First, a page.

The former England manager has been in talks about taking a senior role at the club.
The oldest professional football club in the world was taken over by a Middle Eastern group, Munto Finance, last month and the talks with Eriksson are a sign of their ambition.
It is not thought Eriksson’s appointment would affect the position of current manager Ian McParland, with the 61-year-old Swede likely to have an advisory role – some reports have suggested he could be named as director of football.
Munto Finance has links with the Al Thani group, the Dubai-based investment group headed by the Qatari tycoon Abdullah bin Saeed Al Thani.
Peter Willett, a Munto Finance executive appointed as a director of Notts County, is listed as a vice-president (developments) of Al Thani investments and has been described as a “client representative” of the company.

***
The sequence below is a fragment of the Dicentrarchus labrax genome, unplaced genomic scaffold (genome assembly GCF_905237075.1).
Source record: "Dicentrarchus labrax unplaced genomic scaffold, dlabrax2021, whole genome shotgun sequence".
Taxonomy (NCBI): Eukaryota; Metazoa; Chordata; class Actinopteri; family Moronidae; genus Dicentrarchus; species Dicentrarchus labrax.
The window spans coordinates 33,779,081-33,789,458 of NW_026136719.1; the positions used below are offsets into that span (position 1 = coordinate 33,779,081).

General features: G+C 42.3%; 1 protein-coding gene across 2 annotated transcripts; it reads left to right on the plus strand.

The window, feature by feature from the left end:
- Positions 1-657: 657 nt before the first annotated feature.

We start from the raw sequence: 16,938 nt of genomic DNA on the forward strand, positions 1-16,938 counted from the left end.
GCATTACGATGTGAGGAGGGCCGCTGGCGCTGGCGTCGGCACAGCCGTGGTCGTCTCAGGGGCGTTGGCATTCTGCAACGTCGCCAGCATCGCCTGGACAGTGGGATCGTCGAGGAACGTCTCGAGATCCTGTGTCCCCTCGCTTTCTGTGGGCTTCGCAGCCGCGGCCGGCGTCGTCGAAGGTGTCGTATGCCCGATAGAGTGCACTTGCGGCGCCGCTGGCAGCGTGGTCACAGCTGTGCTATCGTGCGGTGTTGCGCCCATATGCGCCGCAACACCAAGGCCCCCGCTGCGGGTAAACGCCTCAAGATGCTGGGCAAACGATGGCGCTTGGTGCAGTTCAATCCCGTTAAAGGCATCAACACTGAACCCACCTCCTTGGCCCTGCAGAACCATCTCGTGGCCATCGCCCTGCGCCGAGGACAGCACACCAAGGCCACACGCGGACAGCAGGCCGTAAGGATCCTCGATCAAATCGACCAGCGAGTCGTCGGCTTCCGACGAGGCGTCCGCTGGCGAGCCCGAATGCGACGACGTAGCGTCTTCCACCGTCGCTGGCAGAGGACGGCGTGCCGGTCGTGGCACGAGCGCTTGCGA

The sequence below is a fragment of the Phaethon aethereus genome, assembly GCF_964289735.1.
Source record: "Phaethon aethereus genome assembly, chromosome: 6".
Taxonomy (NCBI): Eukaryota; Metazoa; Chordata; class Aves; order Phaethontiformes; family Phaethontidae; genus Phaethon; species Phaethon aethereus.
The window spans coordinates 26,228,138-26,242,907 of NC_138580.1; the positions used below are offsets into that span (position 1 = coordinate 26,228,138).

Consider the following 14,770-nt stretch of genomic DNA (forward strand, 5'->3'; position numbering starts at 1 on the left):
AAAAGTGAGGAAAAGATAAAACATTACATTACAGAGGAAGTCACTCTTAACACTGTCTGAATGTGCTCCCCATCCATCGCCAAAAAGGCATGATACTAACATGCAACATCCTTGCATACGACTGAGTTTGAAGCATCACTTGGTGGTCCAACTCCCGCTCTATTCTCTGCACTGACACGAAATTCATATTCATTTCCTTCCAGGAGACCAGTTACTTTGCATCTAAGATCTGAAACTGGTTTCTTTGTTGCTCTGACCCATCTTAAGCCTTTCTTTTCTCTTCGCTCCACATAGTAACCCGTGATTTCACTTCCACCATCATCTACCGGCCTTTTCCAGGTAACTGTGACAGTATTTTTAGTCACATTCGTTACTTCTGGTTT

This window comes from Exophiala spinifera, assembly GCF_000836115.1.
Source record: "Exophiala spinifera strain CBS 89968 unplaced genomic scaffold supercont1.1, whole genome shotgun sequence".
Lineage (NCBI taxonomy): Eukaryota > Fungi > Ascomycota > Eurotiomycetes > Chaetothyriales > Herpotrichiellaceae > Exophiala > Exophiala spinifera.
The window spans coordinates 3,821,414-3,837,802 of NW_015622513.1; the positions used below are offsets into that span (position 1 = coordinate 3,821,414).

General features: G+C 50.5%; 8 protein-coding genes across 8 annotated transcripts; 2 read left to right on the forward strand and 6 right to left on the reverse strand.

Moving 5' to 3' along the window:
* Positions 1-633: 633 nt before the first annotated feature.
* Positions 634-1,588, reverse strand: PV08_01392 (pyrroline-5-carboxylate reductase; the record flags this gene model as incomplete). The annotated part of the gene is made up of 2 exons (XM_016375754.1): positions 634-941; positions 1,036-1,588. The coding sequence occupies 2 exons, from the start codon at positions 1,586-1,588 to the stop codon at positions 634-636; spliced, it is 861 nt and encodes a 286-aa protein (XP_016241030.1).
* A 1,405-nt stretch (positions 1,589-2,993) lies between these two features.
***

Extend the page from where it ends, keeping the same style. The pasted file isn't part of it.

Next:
The club’s new executive chairman Peter Trembling said last month that the takeover was “a momentous day for all those involved with Notts County”.
The new owners announced their ambition to get the club back into the Championship within five years when they completed their takeover.
The appointment would be an astonishing twist in the tale of Eriksson. He left Lazio to become England’s first foreign manager. Quarter-final exits in the 2002 World Cup and Euro 2004 followed, and he had already announced his departure before England’s disappointing 2006 World Cup campaign, again ended in the quarter-finals.
His single season as Manchester City manager, from 2007-08, should be seen as a success but he parted company with the club and was announced as the new head coach of Mexico in June last year.
That appointment turned out to be the least successful of his career and several disappointing results in their World Cup qualifying campaign led to his sacking.
Should these talks lead to an appointment at Notts County, it would certainly be the strangest move of his long career.